Overcoming a Training Plateau
It’s probably worse than physically running into a wall full force with your hands at your sides. Totally worse than face-planting on scorching hot asphalt. It could be worse than never getting your take-out order right, ever, for the rest of your life-forever. Yes, we’re talking about the dreaded…..PLATEAU.
You’ve busted your bum, hit the gym, got your strength training in, your cardio in, you saw weekly progress in lost fat, muscle gains, you admired your popping veins and your newly defined calves….then….NOTHING.
Nothing happens. You do not continue to lose weight, you don’t continue to build muscle, it’s like your body turned into a bratty three year old and crossed its arms over its snotty little chest and said “nope,” while shaking its head back and forth. “Not gonna do it.”
Well, if your first reaction to your body’s plateau is to punish it, you won’t get far. Because…..science.
Progressive Loading Can Prevent Plateaus
Progressive loading is a training principle in which training ‘loads’ or weights and activities must be gradually increased to allow the body to adapt, prevent injury and to prevent a plateau. This principle also requires varied types of activity, intensity, and volume.
Essentially, this principle is 1 rule: don’t let your body get used to anything.
Because this takes time and patience, many will try to force expedited results which produces overtrained bodies that turn into that three year old with flailing arms—the bratty plateau.
It’s not the only thing that creates a plateau, though, bro.
Adapt Slowly or Plateau
Here’s the real science you need to know. Put a pin in it, save this part, copy and paste it with your little finger right meow: Muscle groups adapt to specific training in about 3 weeks and then plateau.
WHAAAT? Yep, no matter what you do, it’s gonna happen.
Variations and recovery are the only ways to keep progressing. You have to give your body a reason to grow and know it well enough to trick it into doing so.
How do you do that? Easy peasy.
Preventing a Plateau
Your workouts should alternate between light, moderate and intense. Your weights should also alternate, along with rest periods between sets.
Combine cardio and strength training.
Around week 4, DROP EVERYTHING. That’s right, cut back your training to around 25% effort and time spent.
Because when your body is adapting and you moderate, it grows bigger to avoid the stressors you put on it. But when you ease off, the adaptation eases off—meaning during that light week, you’re setting your muscles up for a new burn it will have to adapt to again. It’s like keeping your body on its toes so it can keep growing.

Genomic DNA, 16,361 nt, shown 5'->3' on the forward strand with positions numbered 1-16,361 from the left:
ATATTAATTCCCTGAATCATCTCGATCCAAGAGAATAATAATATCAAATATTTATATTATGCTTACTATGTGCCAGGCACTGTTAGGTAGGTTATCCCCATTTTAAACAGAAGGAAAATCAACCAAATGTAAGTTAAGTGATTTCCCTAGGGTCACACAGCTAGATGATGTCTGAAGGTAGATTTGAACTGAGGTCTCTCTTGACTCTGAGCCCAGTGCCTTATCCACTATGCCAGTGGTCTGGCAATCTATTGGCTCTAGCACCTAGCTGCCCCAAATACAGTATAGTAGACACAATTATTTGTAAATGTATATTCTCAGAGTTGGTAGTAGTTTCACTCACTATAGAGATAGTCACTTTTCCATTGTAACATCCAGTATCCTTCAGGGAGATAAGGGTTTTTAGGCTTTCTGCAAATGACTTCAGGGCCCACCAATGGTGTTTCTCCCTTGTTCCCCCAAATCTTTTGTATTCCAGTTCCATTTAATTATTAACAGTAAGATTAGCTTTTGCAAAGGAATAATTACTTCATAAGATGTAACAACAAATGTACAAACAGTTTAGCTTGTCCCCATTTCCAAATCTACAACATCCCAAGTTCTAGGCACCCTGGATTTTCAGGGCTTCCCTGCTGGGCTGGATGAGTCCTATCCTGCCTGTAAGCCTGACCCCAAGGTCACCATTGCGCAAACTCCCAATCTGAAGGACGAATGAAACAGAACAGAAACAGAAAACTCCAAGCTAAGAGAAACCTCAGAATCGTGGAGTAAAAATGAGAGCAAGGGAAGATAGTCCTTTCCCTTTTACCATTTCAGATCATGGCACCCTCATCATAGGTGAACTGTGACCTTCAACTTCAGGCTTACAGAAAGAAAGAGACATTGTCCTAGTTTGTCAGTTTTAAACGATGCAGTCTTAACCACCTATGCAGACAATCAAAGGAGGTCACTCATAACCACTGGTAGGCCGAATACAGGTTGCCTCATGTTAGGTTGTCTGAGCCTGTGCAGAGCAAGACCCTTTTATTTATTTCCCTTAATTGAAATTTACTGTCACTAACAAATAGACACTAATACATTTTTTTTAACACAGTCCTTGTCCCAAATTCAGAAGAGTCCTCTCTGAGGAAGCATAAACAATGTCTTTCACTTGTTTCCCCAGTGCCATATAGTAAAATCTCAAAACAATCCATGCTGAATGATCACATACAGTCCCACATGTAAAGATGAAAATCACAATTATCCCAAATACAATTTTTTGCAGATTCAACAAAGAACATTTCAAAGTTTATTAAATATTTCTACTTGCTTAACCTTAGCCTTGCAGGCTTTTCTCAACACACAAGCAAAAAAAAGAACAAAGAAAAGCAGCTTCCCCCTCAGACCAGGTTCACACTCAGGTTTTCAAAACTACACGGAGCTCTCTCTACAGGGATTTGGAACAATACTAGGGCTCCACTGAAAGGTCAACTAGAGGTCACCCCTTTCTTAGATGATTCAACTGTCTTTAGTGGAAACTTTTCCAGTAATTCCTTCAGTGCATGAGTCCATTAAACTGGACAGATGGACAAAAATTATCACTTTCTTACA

Then—every 6-8 weeks—take a complete week off. Yes, at this point, your body catches on. You gotta blow its mind with a little ‘NOTHIN’.
Instead of your body preparing for your mix of intensities and activities like ‘last week’—recall within 3 weeks, it ‘knows’ what you’re up to—when you get to your trimmed down 4th week, your body will relax, recover a little and forget what it was adapting to. Haha the jokes on you, body!
Now, if you just gasped “Not workout?!” –Please save some oxygen for the rest of us while you learn a lil somethin’ that’s going to help you…..The body doesn’t only grow in the gym.
Recovery and Growth
As your body is exposed to stressors associated with exercise, muscles are broken down and repaired.
Not allowing your body the time it needs to repair during recovery leads to overtraining syndrome—yeah, that’s a real thing.
The body has a process of restoring damage it must go through in order to perpetuate progress. Should you overtrain, your body will stop responding and you will create your own plateau…that’s a no no.
Many professionals believe recovery time is so important, they refer to it as ‘invisible training’.
Now, when you take rest days, consider it ‘active rest’. You don’t need to glue yourself to a couch and watch reruns of Friends. Change things up, go for a walk, get out of the house, stretch or go shopping in an IKEA for 4 hours.
Adjusting your Calorie Intake can Help, Too
As you progress, your caloric needs will change. Change up your diet and your intake to help prevent a plateau. If you’re doing everything we wrote above, but still hit that plateau, change it up in the kitchen.
So here is a quick summary to prevent plateaus.
- Vary your exercises.
- Vary your repetitions.
- Vary intensity.
- Vary rest times.
- Switch up your muscle group days each week.
- Reduce intensity on week 4 to 25%.
- Change up your diet.
- Take a week off between 6-8 weeks.
- Take a look at your progress! Whoot whoot!
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